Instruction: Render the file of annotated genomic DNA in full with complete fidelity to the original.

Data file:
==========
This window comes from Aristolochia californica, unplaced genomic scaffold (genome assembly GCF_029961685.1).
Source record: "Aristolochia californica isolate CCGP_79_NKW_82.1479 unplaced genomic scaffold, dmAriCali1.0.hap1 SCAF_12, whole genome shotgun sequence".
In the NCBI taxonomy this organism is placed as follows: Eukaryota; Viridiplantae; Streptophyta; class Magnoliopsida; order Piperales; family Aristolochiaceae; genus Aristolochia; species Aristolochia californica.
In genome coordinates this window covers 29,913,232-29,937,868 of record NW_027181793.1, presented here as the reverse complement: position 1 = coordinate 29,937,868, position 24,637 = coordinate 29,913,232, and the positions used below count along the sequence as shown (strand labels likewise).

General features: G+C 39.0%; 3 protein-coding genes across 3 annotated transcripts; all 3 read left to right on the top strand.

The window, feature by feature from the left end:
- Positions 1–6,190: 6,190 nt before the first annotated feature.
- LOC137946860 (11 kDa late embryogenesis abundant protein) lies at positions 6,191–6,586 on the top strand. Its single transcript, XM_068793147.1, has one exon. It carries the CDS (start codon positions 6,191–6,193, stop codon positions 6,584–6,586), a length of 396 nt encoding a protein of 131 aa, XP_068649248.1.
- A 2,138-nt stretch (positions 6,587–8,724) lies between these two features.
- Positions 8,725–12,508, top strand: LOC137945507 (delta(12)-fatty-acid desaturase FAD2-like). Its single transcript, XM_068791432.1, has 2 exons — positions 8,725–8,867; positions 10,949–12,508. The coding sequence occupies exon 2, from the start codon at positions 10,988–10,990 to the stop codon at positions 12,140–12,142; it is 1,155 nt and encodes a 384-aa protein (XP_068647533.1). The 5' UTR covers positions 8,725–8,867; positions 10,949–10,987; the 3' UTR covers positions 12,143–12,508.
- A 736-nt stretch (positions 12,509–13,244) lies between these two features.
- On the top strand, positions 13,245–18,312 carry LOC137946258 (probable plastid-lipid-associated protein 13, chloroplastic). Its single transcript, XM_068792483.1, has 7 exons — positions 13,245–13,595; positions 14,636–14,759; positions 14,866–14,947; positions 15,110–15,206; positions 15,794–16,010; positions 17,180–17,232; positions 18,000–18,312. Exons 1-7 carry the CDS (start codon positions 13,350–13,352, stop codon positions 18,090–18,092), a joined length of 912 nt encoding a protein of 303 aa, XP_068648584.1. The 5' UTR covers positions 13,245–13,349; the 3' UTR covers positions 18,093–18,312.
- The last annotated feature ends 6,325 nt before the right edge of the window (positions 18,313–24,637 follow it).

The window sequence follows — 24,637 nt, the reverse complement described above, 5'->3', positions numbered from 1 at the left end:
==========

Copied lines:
This window comes from Aristolochia californica, unplaced genomic scaffold (genome assembly GCF_029961685.1).
Source record: "Aristolochia californica isolate CCGP_79_NKW_82.1479 unplaced genomic scaffold, dmAriCali1.0.hap1 SCAF_12, whole genome shotgun sequence".
In the NCBI taxonomy this organism is placed as follows: Eukaryota; Viridiplantae; Streptophyta; class Magnoliopsida; order Piperales; family Aristolochiaceae; genus Aristolochia; species Aristolochia californica.
In genome coordinates this window covers 29,913,232-29,937,868 of record NW_027181793.1, presented here as the reverse complement: position 1 = coordinate 29,937,868, position 24,637 = coordinate 29,913,232, and the positions used below count along the sequence as shown (strand labels likewise).

General features: G+C 39.0%; 3 protein-coding genes across 3 annotated transcripts; all 3 read left to right on the top strand.

The window, feature by feature from the left end:
- Positions 1–6,190: 6,190 nt before the first annotated feature.
- LOC137946860 (11 kDa late embryogenesis abundant protein) lies at positions 6,191–6,586 on the top strand. Its single transcript, XM_068793147.1, has one exon. It carries the CDS (start codon positions 6,191–6,193, stop codon positions 6,584–6,586), a length of 396 nt encoding a protein of 131 aa, XP_068649248.1.
- A 2,138-nt stretch (positions 6,587–8,724) lies between these two features.
- Positions 8,725–12,508, top strand: LOC137945507 (delta(12)-fatty-acid desaturase FAD2-like). Its single transcript, XM_068791432.1, has 2 exons — positions 8,725–8,867; positions 10,949–12,508. The coding sequence occupies exon 2, from the start codon at positions 10,988–10,990 to the stop codon at positions 12,140–12,142; it is 1,155 nt and encodes a 384-aa protein (XP_068647533.1). The 5' UTR covers positions 8,725–8,867; positions 10,949–10,987; the 3' UTR covers positions 12,143–12,508.
- A 736-nt stretch (positions 12,509–13,244) lies between these two features.
- On the top strand, positions 13,245–18,312 carry LOC137946258 (probable plastid-lipid-associated protein 13, chloroplastic). Its single transcript, XM_068792483.1, has 7 exons — positions 13,245–13,595; positions 14,636–14,759; positions 14,866–14,947; positions 15,110–15,206; positions 15,794–16,010; positions 17,180–17,232; positions 18,000–18,312. Exons 1-7 carry the CDS (start codon positions 13,350–13,352, stop codon positions 18,090–18,092), a joined length of 912 nt encoding a protein of 303 aa, XP_068648584.1. The 5' UTR covers positions 13,245–13,349; the 3' UTR covers positions 18,093–18,312.
- The last annotated feature ends 6,325 nt before the right edge of the window (positions 18,313–24,637 follow it).

The window sequence follows — 24,637 nt, the reverse complement described above, 5'->3', positions numbered from 1 at the left end: